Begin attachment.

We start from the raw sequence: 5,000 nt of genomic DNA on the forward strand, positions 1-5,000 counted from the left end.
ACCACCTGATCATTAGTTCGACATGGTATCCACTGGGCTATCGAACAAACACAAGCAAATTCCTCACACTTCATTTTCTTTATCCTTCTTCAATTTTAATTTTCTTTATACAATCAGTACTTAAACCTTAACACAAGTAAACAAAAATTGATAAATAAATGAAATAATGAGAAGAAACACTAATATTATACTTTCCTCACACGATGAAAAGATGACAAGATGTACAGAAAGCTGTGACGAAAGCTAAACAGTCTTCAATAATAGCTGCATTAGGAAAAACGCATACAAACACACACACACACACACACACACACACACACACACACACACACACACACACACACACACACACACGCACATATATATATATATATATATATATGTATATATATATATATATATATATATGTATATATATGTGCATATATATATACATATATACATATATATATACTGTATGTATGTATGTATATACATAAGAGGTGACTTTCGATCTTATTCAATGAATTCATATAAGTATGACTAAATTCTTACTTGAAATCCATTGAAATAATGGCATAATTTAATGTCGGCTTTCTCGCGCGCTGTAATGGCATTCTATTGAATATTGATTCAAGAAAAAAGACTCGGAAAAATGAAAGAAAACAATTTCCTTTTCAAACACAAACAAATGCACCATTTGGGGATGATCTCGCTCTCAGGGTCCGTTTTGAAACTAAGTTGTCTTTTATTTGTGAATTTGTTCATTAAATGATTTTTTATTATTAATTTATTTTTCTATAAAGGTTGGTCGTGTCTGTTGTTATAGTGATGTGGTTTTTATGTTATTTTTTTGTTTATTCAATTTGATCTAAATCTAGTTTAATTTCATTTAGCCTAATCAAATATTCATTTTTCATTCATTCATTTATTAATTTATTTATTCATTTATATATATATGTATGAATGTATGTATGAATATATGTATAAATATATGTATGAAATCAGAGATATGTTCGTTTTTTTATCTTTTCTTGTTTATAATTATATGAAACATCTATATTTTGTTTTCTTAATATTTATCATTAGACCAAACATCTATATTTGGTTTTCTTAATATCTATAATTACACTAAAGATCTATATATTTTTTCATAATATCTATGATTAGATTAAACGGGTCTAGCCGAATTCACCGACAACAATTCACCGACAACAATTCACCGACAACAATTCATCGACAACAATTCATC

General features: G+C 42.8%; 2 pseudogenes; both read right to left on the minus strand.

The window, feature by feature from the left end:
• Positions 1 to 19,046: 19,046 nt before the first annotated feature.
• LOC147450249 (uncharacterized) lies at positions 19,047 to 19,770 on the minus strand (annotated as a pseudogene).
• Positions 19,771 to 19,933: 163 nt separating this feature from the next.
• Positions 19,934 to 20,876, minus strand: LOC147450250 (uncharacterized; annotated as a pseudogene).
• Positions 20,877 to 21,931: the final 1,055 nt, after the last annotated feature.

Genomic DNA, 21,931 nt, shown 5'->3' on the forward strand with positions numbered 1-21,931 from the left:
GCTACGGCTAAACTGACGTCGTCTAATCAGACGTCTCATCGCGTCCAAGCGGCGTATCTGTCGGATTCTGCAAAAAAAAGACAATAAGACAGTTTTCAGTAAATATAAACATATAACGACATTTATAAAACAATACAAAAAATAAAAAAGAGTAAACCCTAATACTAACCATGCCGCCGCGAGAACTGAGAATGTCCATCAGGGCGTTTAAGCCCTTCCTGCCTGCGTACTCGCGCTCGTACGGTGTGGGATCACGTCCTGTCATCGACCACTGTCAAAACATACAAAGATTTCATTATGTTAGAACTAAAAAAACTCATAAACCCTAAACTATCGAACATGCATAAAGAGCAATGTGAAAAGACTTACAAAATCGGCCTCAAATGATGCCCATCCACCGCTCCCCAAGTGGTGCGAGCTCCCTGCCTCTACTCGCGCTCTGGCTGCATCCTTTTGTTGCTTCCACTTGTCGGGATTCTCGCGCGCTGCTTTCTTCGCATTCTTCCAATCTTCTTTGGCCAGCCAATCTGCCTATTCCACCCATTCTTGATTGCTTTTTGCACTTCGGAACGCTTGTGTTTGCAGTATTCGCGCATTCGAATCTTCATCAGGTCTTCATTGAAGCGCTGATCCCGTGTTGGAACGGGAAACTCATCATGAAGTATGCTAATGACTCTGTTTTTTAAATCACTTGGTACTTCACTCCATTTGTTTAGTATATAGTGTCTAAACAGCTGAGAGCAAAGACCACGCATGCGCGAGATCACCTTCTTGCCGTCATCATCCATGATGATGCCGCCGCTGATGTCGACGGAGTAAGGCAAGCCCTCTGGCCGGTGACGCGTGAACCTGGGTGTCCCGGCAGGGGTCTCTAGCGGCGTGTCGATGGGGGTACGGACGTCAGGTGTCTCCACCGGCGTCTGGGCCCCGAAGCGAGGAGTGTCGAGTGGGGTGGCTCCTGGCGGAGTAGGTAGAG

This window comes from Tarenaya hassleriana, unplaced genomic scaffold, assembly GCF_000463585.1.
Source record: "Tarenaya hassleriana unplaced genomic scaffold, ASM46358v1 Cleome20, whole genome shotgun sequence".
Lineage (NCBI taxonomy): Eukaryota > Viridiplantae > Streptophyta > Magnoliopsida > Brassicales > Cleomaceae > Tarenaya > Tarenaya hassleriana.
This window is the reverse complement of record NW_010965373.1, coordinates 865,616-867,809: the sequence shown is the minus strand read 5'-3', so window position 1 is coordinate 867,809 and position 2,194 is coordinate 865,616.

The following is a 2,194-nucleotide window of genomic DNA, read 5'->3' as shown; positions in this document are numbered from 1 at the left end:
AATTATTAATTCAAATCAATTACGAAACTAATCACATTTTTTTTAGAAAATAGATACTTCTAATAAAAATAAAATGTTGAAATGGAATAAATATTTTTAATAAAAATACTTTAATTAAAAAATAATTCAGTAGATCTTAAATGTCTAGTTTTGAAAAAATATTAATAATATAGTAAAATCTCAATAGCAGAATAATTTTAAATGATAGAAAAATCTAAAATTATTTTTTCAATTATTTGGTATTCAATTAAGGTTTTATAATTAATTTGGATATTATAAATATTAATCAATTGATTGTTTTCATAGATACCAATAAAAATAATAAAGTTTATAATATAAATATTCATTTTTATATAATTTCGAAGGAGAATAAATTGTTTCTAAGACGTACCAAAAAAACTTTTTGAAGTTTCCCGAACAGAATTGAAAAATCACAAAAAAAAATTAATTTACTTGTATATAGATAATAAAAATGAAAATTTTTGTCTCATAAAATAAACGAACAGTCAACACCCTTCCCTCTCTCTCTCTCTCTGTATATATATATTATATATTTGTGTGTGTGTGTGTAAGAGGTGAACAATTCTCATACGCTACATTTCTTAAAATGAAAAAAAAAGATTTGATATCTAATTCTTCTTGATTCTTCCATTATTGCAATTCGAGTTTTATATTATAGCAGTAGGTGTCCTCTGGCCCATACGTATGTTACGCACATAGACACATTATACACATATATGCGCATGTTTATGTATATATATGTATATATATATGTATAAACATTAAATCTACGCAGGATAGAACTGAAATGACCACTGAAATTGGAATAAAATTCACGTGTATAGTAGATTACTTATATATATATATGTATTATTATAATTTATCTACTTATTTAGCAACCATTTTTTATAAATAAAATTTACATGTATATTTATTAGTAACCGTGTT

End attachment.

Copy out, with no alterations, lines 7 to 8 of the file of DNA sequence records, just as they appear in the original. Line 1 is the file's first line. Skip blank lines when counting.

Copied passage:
• Positions 19,771 to 19,933: 163 nt separating this feature from the next.
• Positions 19,934 to 20,876, minus strand: LOC147450250 (uncharacterized; annotated as a pseudogene).